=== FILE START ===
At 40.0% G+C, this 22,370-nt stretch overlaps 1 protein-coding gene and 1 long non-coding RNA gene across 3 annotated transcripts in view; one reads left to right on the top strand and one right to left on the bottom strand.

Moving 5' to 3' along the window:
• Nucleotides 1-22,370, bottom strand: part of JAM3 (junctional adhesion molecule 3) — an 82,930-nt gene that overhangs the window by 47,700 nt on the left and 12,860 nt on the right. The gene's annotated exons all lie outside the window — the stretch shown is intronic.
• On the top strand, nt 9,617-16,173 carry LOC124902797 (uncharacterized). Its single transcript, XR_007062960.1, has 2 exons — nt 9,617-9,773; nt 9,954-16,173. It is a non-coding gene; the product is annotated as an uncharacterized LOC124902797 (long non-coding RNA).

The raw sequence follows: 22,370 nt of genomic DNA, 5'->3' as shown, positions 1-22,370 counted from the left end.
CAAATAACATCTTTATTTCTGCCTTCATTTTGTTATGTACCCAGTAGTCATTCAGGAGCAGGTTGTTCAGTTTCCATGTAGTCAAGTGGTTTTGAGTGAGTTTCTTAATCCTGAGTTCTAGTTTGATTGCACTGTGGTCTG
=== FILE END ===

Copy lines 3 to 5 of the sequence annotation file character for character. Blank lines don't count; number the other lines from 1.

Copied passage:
• Nucleotides 1-22,370, bottom strand: part of JAM3 (junctional adhesion molecule 3) — an 82,930-nt gene that overhangs the window by 47,700 nt on the left and 12,860 nt on the right. The gene's annotated exons all lie outside the window — the stretch shown is intronic.
• On the top strand, nt 9,617-16,173 carry LOC124902797 (uncharacterized). Its single transcript, XR_007062960.1, has 2 exons — nt 9,617-9,773; nt 9,954-16,173. It is a non-coding gene; the product is annotated as an uncharacterized LOC124902797 (long non-coding RNA).

The raw sequence follows: 22,370 nt of genomic DNA, 5'->3' as shown, positions 1-22,370 counted from the left end.